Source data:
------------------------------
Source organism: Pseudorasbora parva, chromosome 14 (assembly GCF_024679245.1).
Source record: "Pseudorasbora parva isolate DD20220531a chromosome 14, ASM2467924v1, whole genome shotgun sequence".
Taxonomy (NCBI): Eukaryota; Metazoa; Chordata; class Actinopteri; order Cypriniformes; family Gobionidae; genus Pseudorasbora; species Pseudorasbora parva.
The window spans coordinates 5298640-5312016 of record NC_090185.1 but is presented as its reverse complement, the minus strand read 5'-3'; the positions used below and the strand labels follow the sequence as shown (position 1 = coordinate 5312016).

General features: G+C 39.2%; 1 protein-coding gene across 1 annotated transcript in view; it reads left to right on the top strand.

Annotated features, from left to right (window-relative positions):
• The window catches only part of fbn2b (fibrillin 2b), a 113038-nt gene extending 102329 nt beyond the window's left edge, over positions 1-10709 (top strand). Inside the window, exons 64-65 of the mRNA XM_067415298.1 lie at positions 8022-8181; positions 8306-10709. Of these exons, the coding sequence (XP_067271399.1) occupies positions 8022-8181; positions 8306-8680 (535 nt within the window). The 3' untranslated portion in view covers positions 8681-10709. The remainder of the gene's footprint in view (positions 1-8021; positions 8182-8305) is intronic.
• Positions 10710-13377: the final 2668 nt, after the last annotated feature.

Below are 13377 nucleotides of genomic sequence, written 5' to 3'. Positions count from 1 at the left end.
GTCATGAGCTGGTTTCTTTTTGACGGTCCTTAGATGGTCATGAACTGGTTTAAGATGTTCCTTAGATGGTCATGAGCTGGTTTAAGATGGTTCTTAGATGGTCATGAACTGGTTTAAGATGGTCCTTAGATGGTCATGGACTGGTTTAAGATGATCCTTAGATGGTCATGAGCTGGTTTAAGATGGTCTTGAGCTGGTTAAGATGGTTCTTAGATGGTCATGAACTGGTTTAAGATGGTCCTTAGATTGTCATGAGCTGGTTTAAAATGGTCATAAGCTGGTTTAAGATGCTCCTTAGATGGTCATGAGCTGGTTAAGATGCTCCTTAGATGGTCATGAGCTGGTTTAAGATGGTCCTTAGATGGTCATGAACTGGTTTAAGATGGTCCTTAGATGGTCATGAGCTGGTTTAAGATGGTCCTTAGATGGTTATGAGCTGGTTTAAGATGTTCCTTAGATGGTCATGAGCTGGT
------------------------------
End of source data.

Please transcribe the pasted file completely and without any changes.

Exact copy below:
Source organism: Pseudorasbora parva, chromosome 14 (assembly GCF_024679245.1).
Source record: "Pseudorasbora parva isolate DD20220531a chromosome 14, ASM2467924v1, whole genome shotgun sequence".
Taxonomy (NCBI): Eukaryota; Metazoa; Chordata; class Actinopteri; order Cypriniformes; family Gobionidae; genus Pseudorasbora; species Pseudorasbora parva.
The window spans coordinates 5298640-5312016 of record NC_090185.1 but is presented as its reverse complement, the minus strand read 5'-3'; the positions used below and the strand labels follow the sequence as shown (position 1 = coordinate 5312016).

General features: G+C 39.2%; 1 protein-coding gene across 1 annotated transcript in view; it reads left to right on the top strand.

Annotated features, from left to right (window-relative positions):
• The window catches only part of fbn2b (fibrillin 2b), a 113038-nt gene extending 102329 nt beyond the window's left edge, over positions 1-10709 (top strand). Inside the window, exons 64-65 of the mRNA XM_067415298.1 lie at positions 8022-8181; positions 8306-10709. Of these exons, the coding sequence (XP_067271399.1) occupies positions 8022-8181; positions 8306-8680 (535 nt within the window). The 3' untranslated portion in view covers positions 8681-10709. The remainder of the gene's footprint in view (positions 1-8021; positions 8182-8305) is intronic.
• Positions 10710-13377: the final 2668 nt, after the last annotated feature.

Below are 13377 nucleotides of genomic sequence, written 5' to 3'. Positions count from 1 at the left end.
GTCATGAGCTGGTTTCTTTTTGACGGTCCTTAGATGGTCATGAACTGGTTTAAGATGTTCCTTAGATGGTCATGAGCTGGTTTAAGATGGTTCTTAGATGGTCATGAACTGGTTTAAGATGGTCCTTAGATGGTCATGGACTGGTTTAAGATGATCCTTAGATGGTCATGAGCTGGTTTAAGATGGTCTTGAGCTGGTTAAGATGGTTCTTAGATGGTCATGAACTGGTTTAAGATGGTCCTTAGATTGTCATGAGCTGGTTTAAAATGGTCATAAGCTGGTTTAAGATGCTCCTTAGATGGTCATGAGCTGGTTAAGATGCTCCTTAGATGGTCATGAGCTGGTTTAAGATGGTCCTTAGATGGTCATGAACTGGTTTAAGATGGTCCTTAGATGGTCATGAGCTGGTTTAAGATGGTCCTTAGATGGTTATGAGCTGGTTTAAGATGTTCCTTAGATGGTCATGAGCTGGT